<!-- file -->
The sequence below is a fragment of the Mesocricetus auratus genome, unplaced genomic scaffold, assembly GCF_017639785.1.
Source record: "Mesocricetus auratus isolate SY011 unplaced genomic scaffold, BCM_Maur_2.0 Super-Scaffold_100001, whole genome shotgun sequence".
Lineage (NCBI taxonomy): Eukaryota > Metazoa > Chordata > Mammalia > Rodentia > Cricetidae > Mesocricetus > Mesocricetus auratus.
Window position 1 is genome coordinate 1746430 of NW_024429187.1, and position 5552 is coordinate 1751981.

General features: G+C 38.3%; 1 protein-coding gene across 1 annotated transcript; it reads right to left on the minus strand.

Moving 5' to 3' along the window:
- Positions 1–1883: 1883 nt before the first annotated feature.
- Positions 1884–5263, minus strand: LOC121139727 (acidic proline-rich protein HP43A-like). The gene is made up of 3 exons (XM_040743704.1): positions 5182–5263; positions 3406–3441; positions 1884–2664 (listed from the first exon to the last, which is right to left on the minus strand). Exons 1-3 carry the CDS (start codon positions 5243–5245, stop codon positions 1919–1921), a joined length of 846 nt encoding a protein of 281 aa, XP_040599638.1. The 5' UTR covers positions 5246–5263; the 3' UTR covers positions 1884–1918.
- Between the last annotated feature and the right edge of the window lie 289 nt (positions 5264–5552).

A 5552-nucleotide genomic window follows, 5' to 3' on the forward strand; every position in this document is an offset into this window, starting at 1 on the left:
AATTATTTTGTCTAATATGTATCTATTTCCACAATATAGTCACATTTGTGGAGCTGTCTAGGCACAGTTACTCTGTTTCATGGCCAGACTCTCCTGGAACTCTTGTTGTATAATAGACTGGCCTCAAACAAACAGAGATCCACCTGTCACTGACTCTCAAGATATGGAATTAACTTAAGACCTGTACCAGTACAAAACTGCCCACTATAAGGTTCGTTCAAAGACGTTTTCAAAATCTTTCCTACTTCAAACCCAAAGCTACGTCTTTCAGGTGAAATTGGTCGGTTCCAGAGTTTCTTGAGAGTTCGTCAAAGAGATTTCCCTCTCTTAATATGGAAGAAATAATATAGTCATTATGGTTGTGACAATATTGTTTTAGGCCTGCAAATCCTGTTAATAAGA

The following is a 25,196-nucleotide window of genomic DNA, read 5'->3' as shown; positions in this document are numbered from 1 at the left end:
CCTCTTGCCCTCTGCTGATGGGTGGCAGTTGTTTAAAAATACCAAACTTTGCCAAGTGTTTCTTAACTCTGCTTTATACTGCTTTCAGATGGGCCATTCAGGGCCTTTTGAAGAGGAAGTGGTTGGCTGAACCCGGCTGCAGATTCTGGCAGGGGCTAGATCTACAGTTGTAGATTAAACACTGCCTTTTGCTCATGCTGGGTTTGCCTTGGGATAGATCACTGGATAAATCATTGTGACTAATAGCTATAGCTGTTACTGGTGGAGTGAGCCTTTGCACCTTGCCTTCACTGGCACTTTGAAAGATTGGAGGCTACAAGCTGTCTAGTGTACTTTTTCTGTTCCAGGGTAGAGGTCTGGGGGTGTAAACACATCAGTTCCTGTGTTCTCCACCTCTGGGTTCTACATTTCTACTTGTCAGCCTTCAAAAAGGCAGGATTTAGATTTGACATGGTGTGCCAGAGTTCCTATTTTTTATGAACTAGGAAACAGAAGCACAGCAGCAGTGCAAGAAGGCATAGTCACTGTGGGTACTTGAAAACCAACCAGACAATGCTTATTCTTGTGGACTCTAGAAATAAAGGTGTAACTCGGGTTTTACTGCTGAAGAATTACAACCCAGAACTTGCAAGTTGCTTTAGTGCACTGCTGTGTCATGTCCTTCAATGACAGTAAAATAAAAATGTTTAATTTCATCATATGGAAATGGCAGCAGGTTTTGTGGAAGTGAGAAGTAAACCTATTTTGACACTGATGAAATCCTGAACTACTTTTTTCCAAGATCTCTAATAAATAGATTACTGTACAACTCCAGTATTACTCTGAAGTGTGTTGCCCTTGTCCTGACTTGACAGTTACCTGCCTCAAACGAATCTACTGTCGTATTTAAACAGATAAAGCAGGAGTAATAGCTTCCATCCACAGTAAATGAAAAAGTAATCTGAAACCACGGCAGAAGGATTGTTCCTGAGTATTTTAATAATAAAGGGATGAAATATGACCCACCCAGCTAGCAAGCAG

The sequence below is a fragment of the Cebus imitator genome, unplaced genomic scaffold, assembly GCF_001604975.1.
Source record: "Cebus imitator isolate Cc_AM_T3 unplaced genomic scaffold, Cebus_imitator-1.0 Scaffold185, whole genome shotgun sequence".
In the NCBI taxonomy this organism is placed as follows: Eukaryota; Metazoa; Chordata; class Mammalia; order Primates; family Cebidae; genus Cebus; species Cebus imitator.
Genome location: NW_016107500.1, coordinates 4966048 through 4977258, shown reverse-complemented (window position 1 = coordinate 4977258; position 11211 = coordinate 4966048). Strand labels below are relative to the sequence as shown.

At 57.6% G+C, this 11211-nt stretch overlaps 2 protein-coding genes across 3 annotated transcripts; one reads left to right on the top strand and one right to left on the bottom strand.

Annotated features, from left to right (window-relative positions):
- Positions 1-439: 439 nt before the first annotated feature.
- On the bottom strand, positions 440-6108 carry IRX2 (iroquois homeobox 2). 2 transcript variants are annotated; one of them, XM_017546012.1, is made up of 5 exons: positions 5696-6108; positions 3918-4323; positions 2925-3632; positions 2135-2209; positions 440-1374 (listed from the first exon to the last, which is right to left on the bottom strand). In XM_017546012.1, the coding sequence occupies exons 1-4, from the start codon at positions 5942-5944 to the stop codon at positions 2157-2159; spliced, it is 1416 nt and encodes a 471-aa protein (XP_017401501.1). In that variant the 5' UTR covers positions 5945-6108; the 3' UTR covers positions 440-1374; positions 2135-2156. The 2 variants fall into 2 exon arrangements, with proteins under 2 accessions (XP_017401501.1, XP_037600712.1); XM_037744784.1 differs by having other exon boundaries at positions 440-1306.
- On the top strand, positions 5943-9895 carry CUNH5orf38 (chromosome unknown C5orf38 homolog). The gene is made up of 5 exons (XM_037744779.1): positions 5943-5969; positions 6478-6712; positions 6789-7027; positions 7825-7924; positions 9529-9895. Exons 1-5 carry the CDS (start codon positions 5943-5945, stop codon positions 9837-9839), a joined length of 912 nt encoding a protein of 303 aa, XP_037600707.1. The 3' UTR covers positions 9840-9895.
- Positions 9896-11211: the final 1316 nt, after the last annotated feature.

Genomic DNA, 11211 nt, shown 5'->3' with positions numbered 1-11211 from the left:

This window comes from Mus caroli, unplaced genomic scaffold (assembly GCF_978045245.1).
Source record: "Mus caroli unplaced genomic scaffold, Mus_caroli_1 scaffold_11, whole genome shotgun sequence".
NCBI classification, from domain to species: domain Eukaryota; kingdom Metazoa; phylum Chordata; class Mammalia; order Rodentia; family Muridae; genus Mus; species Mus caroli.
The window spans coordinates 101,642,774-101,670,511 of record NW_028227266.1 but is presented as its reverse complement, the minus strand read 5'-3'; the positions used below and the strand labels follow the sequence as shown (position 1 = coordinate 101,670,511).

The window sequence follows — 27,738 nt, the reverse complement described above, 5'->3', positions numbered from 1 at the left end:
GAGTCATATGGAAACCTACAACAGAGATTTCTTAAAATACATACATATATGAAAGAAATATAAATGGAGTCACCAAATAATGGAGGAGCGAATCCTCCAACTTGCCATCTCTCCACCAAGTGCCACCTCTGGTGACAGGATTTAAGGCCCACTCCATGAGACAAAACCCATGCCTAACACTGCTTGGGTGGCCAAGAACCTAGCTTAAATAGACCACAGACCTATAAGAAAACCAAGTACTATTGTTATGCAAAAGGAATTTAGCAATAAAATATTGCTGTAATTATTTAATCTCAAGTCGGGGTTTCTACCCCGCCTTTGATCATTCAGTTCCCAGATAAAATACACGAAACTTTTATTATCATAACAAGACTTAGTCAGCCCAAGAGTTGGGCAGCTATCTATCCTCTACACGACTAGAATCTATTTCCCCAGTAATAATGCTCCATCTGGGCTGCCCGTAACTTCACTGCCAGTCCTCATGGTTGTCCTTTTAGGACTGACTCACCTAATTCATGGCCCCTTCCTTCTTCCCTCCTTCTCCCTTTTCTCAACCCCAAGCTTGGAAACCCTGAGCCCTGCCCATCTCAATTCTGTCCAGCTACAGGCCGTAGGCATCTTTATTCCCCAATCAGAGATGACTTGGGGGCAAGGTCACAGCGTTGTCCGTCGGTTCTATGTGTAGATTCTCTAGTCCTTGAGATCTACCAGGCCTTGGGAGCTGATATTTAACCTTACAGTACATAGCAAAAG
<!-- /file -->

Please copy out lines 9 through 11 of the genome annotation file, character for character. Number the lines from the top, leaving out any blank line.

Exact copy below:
- Between the last annotated feature and the right edge of the window lie 289 nt (positions 5264–5552).

A 5552-nucleotide genomic window follows, 5' to 3' on the forward strand; every position in this document is an offset into this window, starting at 1 on the left:
AATTATTTTGTCTAATATGTATCTATTTCCACAATATAGTCACATTTGTGGAGCTGTCTAGGCACAGTTACTCTGTTTCATGGCCAGACTCTCCTGGAACTCTTGTTGTATAATAGACTGGCCTCAAACAAACAGAGATCCACCTGTCACTGACTCTCAAGATATGGAATTAACTTAAGACCTGTACCAGTACAAAACTGCCCACTATAAGGTTCGTTCAAAGACGTTTTCAAAATCTTTCCTACTTCAAACCCAAAGCTACGTCTTTCAGGTGAAATTGGTCGGTTCCAGAGTTTCTTGAGAGTTCGTCAAAGAGATTTCCCTCTCTTAATATGGAAGAAATAATATAGTCATTATGGTTGTGACAATATTGTTTTAGGCCTGCAAATCCTGTTAATAAGA